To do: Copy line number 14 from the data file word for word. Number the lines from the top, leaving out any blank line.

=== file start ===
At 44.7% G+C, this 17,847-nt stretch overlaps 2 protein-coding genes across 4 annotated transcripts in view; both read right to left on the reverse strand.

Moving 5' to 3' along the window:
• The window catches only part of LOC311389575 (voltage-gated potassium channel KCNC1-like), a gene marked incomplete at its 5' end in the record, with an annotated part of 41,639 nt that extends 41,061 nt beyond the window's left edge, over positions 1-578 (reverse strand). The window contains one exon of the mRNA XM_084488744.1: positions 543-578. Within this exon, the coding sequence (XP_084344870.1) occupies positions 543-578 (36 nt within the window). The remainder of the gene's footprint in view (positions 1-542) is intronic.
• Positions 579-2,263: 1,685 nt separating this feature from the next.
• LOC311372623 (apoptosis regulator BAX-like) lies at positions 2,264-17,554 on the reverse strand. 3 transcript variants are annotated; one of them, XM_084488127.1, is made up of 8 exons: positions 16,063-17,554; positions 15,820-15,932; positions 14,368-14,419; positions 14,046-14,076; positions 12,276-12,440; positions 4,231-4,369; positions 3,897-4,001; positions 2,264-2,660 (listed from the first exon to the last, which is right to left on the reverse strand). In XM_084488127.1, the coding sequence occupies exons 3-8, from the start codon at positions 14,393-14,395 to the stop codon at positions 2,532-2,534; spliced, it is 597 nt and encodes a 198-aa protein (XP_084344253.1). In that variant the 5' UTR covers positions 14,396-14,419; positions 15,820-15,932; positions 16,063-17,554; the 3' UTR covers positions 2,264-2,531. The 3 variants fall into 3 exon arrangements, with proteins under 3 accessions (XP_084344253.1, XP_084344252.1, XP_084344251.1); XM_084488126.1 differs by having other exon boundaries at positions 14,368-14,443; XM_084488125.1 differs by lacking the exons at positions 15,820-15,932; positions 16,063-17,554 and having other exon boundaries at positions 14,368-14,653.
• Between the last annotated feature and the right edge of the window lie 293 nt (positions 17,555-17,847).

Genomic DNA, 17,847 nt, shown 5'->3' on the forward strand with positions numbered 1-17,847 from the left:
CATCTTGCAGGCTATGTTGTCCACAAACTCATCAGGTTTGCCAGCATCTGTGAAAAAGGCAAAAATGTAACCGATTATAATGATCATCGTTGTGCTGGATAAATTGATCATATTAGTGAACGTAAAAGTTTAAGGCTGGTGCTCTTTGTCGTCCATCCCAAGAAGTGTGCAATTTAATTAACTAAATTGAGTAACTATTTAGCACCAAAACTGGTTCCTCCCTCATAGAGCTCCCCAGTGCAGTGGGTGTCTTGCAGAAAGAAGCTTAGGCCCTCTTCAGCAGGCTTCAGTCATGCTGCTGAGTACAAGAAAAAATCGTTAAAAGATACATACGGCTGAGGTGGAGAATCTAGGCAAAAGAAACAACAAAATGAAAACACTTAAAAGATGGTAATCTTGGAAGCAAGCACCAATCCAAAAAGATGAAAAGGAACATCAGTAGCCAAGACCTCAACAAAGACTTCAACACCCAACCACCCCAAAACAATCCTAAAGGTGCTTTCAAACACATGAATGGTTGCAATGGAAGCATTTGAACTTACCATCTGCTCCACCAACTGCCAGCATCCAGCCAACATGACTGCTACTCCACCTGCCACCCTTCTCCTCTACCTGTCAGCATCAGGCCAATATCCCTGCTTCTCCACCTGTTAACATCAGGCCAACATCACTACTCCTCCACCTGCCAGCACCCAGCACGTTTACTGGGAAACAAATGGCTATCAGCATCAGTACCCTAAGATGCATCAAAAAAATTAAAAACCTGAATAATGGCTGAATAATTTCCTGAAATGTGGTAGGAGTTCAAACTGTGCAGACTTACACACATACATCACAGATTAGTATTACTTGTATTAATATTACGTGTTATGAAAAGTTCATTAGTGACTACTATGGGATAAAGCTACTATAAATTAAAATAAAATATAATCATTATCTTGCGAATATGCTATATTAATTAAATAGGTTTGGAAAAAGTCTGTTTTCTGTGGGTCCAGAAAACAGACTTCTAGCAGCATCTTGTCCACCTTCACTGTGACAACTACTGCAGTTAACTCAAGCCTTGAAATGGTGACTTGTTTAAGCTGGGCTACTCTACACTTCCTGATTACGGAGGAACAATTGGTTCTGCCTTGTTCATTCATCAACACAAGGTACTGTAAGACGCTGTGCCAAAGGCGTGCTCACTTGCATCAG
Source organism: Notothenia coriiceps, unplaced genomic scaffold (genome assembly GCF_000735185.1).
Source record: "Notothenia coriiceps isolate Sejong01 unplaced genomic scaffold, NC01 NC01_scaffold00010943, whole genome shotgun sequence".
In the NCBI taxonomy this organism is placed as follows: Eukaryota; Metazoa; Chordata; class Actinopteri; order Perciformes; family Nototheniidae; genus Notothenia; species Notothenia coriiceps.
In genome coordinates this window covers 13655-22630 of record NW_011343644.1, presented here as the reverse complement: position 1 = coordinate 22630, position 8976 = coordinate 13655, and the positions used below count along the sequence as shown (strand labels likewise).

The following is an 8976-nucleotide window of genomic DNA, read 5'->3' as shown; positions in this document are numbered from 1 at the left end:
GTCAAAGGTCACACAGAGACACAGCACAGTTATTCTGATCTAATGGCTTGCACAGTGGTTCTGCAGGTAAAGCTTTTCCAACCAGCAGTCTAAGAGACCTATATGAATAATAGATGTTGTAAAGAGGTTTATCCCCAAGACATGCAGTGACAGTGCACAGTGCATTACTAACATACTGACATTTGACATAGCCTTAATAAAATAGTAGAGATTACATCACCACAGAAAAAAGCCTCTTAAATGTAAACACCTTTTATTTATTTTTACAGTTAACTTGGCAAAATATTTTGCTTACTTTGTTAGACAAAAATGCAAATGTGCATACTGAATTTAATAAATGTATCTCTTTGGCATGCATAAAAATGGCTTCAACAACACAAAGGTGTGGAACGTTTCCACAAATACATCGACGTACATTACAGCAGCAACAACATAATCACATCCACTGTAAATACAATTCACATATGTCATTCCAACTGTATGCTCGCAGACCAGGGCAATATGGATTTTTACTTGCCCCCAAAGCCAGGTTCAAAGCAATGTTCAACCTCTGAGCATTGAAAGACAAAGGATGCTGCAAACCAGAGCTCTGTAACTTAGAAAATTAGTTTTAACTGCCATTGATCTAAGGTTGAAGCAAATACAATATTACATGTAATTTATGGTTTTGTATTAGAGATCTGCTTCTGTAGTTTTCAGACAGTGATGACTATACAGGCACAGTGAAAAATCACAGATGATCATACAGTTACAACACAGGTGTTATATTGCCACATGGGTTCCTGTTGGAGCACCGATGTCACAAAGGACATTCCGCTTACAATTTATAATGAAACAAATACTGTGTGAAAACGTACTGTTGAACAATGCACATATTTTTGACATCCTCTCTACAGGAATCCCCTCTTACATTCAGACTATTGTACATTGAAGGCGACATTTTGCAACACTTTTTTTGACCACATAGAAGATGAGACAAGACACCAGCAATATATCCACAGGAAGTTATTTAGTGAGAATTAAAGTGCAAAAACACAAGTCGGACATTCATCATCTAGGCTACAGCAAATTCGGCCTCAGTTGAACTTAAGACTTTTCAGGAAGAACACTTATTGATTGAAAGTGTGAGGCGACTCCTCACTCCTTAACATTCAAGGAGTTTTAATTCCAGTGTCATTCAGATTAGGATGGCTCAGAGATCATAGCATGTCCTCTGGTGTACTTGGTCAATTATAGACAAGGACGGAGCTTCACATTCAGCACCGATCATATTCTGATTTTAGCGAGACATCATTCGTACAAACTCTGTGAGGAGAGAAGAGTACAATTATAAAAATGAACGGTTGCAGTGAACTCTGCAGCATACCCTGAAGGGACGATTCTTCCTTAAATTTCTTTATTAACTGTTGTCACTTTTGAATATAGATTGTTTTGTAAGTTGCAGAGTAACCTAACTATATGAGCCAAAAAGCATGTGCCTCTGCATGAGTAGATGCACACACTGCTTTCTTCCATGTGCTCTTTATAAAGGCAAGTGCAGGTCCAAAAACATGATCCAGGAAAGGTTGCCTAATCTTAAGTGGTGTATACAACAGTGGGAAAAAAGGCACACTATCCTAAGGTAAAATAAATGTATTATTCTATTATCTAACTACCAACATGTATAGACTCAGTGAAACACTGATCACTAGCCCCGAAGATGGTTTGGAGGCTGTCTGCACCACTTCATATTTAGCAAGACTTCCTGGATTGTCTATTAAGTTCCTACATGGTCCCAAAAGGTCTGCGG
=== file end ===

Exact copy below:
GTCAAAGGTCACACAGAGACACAGCACAGTTATTCTGATCTAATGGCTTGCACAGTGGTTCTGCAGGTAAAGCTTTTCCAACCAGCAGTCTAAGAGACCTATATGAATAATAGATGTTGTAAAGAGGTTTATCCCCAAGACATGCAGTGACAGTGCACAGTGCATTACTAACATACTGACATTTGACATAGCCTTAATAAAATAGTAGAGATTACATCACCACAGAAAAAAGCCTCTTAAATGTAAACACCTTTTATTTATTTTTACAGTTAACTTGGCAAAATATTTTGCTTACTTTGTTAGACAAAAATGCAAATGTGCATACTGAATTTAATAAATGTATCTCTTTGGCATGCATAAAAATGGCTTCAACAACACAAAGGTGTGGAACGTTTCCACAAATACATCGACGTACATTACAGCAGCAACAACATAATCACATCCACTGTAAATACAATTCACATATGTCATTCCAACTGTATGCTCGCAGACCAGGGCAATATGGATTTTTACTTGCCCCCAAAGCCAGGTTCAAAGCAATGTTCAACCTCTGAGCATTGAAAGACAAAGGATGCTGCAAACCAGAGCTCTGTAACTTAGAAAATTAGTTTTAACTGCCATTGATCTAAGGTTGAAGCAAATACAATATTACATGTAATTTATGGTTTTGTATTAGAGATCTGCTTCTGTAGTTTTCAGACAGTGATGACTATACAGGCACAGTGAAAAATCACAGATGATCATACAGTTACAACACAGGTGTTATATTGCCACATGGGTTCCTGTTGGAGCACCGATGTCACAAAGGACATTCCGCTTACAATTTATAATGAAACAAATACTGTGTGAAAACGTACTGTTGAACAATGCACATATTTTTGACATCCTCTCTACAGGAATCCCCTCTTACATTCAGACTATTGTACATTGAAGGCGACATTTTGCAACACTTTTTTTGACCACATAGAAGATGAGACAAGACACCAGCAATATATCCACAGGAAGTTATTTAGTGAGAATTAAAGTGCAAAAACACAAGTCGGACATTCATCATCTAGGCTACAGCAAATTCGGCCTCAGTTGAACTTAAGACTTTTCAGGAAGAACACTTATTGATTGAAAGTGTGAGGCGACTCCTCACTCCTTAACATTCAAGGAGTTTTAATTCCAGTGTCATTCAGATTAGGATGGCTCAGAGATCATAGCATGTCCTCTGGTGTACTTGGTCAATTATAGACAAGGACGGAGCTTCACATTCAGCACCGATCATATTCTGATTTTAGCGAGACATCATTCGTACAAACTCTGTGAGGAGAGAAGAGTACAATTATAAAAATGAACGGTTGCAGTGAACTCTGCAGCATACCCTGAAGGGACGATTCTTCCTTAAATTTCTTTATTAACTGTTGTCACTTTTGAATATAGATTGTTTTGTAAGTTGCAGAGTAACCTAACTATATGAGCCAAAAAGCATGTGCCTCTGCATGAGTAGATGCACACACTGCTTTCTTCCATGTGCTCTTTATAAAGGCAAGTGCAGGTCCAAAAACATGATCCAGGAAAGGTTGCCTAATCTTAAGTGGTGTATACAACAGTGGGAAAAAAGGCACACTATCCTAAGGTAAAATAAATGTATTATTCTATTATCTAACTACCAACATGTATAGACTCAGTGAAACACTGATCACTAGCCCCGAAGATGGTTTGGAGGCTGTCTGCACCACTTCATATTTAGCAAGACTTCCTGGATTGTCTATTAAGTTCCTACATGGTCCCAAAAGGTCTGCGG